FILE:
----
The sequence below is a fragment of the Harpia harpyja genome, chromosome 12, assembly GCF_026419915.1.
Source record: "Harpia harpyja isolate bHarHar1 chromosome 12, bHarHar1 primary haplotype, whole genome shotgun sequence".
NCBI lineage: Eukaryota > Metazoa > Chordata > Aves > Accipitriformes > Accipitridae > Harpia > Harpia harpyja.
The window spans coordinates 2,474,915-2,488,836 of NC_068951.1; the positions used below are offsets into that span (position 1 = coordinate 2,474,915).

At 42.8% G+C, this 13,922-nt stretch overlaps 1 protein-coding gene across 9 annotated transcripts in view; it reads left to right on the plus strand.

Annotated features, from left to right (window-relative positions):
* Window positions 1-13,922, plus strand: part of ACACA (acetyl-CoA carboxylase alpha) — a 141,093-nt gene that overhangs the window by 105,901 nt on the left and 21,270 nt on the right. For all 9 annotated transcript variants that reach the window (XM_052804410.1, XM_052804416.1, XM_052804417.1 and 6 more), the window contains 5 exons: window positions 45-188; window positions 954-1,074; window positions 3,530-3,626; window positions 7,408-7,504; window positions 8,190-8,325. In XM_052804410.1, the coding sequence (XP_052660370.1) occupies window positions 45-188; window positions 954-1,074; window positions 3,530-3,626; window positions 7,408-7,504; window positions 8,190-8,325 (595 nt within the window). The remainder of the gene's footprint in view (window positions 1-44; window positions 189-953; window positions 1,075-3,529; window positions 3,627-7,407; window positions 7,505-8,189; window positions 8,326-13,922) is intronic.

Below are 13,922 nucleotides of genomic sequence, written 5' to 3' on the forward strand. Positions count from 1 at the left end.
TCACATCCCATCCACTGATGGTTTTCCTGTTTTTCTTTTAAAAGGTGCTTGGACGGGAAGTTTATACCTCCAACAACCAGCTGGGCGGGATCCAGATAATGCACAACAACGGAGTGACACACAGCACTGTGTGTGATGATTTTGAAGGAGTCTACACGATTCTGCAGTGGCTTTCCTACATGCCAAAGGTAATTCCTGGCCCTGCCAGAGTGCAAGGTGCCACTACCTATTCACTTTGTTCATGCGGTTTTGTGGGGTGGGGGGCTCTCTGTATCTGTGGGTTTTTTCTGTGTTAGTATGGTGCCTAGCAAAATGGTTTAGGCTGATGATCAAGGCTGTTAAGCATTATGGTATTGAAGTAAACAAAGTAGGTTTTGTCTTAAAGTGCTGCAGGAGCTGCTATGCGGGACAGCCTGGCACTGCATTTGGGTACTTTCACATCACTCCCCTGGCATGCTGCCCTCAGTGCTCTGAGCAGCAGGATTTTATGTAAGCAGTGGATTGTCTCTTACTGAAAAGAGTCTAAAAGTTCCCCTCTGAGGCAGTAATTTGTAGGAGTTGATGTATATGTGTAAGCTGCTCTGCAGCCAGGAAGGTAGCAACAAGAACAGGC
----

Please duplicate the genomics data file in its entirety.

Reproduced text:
The sequence below is a fragment of the Harpia harpyja genome, chromosome 12, assembly GCF_026419915.1.
Source record: "Harpia harpyja isolate bHarHar1 chromosome 12, bHarHar1 primary haplotype, whole genome shotgun sequence".
NCBI lineage: Eukaryota > Metazoa > Chordata > Aves > Accipitriformes > Accipitridae > Harpia > Harpia harpyja.
The window spans coordinates 2,474,915-2,488,836 of NC_068951.1; the positions used below are offsets into that span (position 1 = coordinate 2,474,915).

At 42.8% G+C, this 13,922-nt stretch overlaps 1 protein-coding gene across 9 annotated transcripts in view; it reads left to right on the plus strand.

Annotated features, from left to right (window-relative positions):
* Window positions 1-13,922, plus strand: part of ACACA (acetyl-CoA carboxylase alpha) — a 141,093-nt gene that overhangs the window by 105,901 nt on the left and 21,270 nt on the right. For all 9 annotated transcript variants that reach the window (XM_052804410.1, XM_052804416.1, XM_052804417.1 and 6 more), the window contains 5 exons: window positions 45-188; window positions 954-1,074; window positions 3,530-3,626; window positions 7,408-7,504; window positions 8,190-8,325. In XM_052804410.1, the coding sequence (XP_052660370.1) occupies window positions 45-188; window positions 954-1,074; window positions 3,530-3,626; window positions 7,408-7,504; window positions 8,190-8,325 (595 nt within the window). The remainder of the gene's footprint in view (window positions 1-44; window positions 189-953; window positions 1,075-3,529; window positions 3,627-7,407; window positions 7,505-8,189; window positions 8,326-13,922) is intronic.

Below are 13,922 nucleotides of genomic sequence, written 5' to 3' on the forward strand. Positions count from 1 at the left end.
TCACATCCCATCCACTGATGGTTTTCCTGTTTTTCTTTTAAAAGGTGCTTGGACGGGAAGTTTATACCTCCAACAACCAGCTGGGCGGGATCCAGATAATGCACAACAACGGAGTGACACACAGCACTGTGTGTGATGATTTTGAAGGAGTCTACACGATTCTGCAGTGGCTTTCCTACATGCCAAAGGTAATTCCTGGCCCTGCCAGAGTGCAAGGTGCCACTACCTATTCACTTTGTTCATGCGGTTTTGTGGGGTGGGGGGCTCTCTGTATCTGTGGGTTTTTTCTGTGTTAGTATGGTGCCTAGCAAAATGGTTTAGGCTGATGATCAAGGCTGTTAAGCATTATGGTATTGAAGTAAACAAAGTAGGTTTTGTCTTAAAGTGCTGCAGGAGCTGCTATGCGGGACAGCCTGGCACTGCATTTGGGTACTTTCACATCACTCCCCTGGCATGCTGCCCTCAGTGCTCTGAGCAGCAGGATTTTATGTAAGCAGTGGATTGTCTCTTACTGAAAAGAGTCTAAAAGTTCCCCTCTGAGGCAGTAATTTGTAGGAGTTGATGTATATGTGTAAGCTGCTCTGCAGCCAGGAAGGTAGCAACAAGAACAGGC